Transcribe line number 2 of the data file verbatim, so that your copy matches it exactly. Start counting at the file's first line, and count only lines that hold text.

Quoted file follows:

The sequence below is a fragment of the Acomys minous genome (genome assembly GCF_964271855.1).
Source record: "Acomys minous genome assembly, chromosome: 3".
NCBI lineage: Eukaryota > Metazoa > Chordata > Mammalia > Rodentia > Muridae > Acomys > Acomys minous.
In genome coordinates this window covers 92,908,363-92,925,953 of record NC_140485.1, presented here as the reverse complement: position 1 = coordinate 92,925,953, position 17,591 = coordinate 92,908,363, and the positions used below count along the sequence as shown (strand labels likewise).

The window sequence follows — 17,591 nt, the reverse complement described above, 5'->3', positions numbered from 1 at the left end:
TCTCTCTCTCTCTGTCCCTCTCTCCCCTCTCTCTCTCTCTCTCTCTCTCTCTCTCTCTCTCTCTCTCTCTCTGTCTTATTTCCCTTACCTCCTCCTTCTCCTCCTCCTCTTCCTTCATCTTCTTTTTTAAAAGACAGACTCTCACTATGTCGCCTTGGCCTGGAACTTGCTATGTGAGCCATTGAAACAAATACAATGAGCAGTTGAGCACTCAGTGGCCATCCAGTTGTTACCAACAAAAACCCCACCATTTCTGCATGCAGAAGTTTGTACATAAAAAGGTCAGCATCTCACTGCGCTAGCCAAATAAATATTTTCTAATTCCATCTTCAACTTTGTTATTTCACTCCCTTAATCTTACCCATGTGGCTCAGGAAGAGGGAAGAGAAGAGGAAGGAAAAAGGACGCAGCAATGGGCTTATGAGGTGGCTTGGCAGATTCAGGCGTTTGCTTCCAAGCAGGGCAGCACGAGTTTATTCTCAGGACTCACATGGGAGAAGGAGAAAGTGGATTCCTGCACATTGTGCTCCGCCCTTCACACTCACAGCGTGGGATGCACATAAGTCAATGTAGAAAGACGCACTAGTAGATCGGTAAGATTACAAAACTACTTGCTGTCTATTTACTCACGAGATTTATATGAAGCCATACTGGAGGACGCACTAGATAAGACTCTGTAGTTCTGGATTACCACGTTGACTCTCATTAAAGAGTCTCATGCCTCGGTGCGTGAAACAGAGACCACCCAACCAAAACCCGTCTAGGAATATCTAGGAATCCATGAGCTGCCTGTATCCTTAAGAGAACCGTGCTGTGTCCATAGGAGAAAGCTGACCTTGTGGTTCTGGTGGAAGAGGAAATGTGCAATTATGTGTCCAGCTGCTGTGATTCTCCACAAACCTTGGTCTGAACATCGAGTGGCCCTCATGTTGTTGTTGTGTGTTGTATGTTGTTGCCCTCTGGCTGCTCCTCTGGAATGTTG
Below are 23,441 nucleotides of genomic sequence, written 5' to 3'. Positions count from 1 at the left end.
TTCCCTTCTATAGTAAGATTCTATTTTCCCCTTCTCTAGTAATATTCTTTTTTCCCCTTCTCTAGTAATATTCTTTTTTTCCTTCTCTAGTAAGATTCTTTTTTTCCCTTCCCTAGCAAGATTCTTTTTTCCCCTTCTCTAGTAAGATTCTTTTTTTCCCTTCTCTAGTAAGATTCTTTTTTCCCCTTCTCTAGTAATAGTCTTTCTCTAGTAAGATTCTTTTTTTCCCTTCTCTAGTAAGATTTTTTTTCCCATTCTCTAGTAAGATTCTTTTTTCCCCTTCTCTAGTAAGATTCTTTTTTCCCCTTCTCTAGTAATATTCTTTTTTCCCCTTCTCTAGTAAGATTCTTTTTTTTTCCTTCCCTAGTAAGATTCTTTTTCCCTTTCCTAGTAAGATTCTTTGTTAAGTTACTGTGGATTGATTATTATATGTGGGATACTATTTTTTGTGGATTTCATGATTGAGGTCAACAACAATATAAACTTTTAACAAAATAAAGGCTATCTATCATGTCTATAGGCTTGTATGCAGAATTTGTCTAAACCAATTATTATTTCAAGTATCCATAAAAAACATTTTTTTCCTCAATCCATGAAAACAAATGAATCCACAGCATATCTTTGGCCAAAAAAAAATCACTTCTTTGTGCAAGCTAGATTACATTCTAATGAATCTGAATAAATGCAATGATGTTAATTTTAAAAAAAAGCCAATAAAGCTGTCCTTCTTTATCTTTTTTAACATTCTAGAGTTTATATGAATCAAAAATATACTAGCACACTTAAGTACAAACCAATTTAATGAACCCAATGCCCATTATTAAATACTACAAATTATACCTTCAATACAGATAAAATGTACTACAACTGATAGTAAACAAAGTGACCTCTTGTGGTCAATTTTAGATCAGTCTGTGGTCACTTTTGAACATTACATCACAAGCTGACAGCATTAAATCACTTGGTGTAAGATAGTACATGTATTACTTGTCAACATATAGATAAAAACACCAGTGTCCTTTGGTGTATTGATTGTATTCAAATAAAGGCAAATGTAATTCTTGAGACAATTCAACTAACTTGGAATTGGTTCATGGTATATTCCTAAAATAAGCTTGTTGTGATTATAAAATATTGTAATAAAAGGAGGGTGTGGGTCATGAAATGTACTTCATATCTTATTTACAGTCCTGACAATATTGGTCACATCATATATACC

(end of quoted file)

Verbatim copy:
Source record: "Acomys minous genome assembly, chromosome: 3".